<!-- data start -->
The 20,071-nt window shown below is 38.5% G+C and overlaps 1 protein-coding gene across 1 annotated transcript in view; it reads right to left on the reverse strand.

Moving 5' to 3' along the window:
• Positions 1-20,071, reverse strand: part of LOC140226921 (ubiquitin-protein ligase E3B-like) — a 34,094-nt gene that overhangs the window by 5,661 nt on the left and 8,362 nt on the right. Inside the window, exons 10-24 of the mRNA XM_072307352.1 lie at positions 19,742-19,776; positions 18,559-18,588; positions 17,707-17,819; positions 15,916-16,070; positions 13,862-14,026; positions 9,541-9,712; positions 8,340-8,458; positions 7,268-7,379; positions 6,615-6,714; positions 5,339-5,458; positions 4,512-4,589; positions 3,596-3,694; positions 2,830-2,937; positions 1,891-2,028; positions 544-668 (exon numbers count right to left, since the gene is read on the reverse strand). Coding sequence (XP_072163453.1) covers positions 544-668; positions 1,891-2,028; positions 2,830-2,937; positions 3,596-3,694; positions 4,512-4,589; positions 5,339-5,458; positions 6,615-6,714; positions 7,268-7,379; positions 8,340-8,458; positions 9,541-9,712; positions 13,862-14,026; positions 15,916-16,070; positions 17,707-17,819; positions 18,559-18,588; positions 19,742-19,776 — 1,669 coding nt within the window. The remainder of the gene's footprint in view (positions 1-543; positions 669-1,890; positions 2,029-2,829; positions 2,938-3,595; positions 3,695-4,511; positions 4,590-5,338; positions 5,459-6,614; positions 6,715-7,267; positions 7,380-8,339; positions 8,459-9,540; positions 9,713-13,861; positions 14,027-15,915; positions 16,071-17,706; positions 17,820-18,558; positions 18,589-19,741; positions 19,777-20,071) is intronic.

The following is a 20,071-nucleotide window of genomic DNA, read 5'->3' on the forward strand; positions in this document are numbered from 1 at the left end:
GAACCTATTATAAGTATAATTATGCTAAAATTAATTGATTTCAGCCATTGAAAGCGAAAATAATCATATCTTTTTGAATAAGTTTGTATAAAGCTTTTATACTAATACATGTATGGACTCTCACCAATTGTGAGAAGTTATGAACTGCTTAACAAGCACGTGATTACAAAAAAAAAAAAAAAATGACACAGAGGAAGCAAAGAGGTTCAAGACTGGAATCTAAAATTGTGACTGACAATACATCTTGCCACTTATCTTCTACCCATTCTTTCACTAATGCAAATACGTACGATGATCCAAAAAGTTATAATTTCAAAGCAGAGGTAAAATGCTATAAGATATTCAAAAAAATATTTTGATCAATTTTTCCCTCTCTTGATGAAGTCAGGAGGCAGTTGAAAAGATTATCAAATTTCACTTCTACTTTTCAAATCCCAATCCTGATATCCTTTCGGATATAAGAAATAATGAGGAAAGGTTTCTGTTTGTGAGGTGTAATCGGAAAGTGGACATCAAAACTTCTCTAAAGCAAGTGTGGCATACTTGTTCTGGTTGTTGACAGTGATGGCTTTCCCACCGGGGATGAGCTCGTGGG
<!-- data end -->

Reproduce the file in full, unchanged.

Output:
The 20,071-nt window shown below is 38.5% G+C and overlaps 1 protein-coding gene across 1 annotated transcript in view; it reads right to left on the reverse strand.

Moving 5' to 3' along the window:
• Positions 1-20,071, reverse strand: part of LOC140226921 (ubiquitin-protein ligase E3B-like) — a 34,094-nt gene that overhangs the window by 5,661 nt on the left and 8,362 nt on the right. Inside the window, exons 10-24 of the mRNA XM_072307352.1 lie at positions 19,742-19,776; positions 18,559-18,588; positions 17,707-17,819; positions 15,916-16,070; positions 13,862-14,026; positions 9,541-9,712; positions 8,340-8,458; positions 7,268-7,379; positions 6,615-6,714; positions 5,339-5,458; positions 4,512-4,589; positions 3,596-3,694; positions 2,830-2,937; positions 1,891-2,028; positions 544-668 (exon numbers count right to left, since the gene is read on the reverse strand). Coding sequence (XP_072163453.1) covers positions 544-668; positions 1,891-2,028; positions 2,830-2,937; positions 3,596-3,694; positions 4,512-4,589; positions 5,339-5,458; positions 6,615-6,714; positions 7,268-7,379; positions 8,340-8,458; positions 9,541-9,712; positions 13,862-14,026; positions 15,916-16,070; positions 17,707-17,819; positions 18,559-18,588; positions 19,742-19,776 — 1,669 coding nt within the window. The remainder of the gene's footprint in view (positions 1-543; positions 669-1,890; positions 2,029-2,829; positions 2,938-3,595; positions 3,695-4,511; positions 4,590-5,338; positions 5,459-6,614; positions 6,715-7,267; positions 7,380-8,339; positions 8,459-9,540; positions 9,713-13,861; positions 14,027-15,915; positions 16,071-17,706; positions 17,820-18,558; positions 18,589-19,741; positions 19,777-20,071) is intronic.

The following is a 20,071-nucleotide window of genomic DNA, read 5'->3' on the forward strand; positions in this document are numbered from 1 at the left end:
GAACCTATTATAAGTATAATTATGCTAAAATTAATTGATTTCAGCCATTGAAAGCGAAAATAATCATATCTTTTTGAATAAGTTTGTATAAAGCTTTTATACTAATACATGTATGGACTCTCACCAATTGTGAGAAGTTATGAACTGCTTAACAAGCACGTGATTACAAAAAAAAAAAAAAAATGACACAGAGGAAGCAAAGAGGTTCAAGACTGGAATCTAAAATTGTGACTGACAATACATCTTGCCACTTATCTTCTACCCATTCTTTCACTAATGCAAATACGTACGATGATCCAAAAAGTTATAATTTCAAAGCAGAGGTAAAATGCTATAAGATATTCAAAAAAATATTTTGATCAATTTTTCCCTCTCTTGATGAAGTCAGGAGGCAGTTGAAAAGATTATCAAATTTCACTTCTACTTTTCAAATCCCAATCCTGATATCCTTTCGGATATAAGAAATAATGAGGAAAGGTTTCTGTTTGTGAGGTGTAATCGGAAAGTGGACATCAAAACTTCTCTAAAGCAAGTGTGGCATACTTGTTCTGGTTGTTGACAGTGATGGCTTTCCCACCGGGGATGAGCTCGTGGG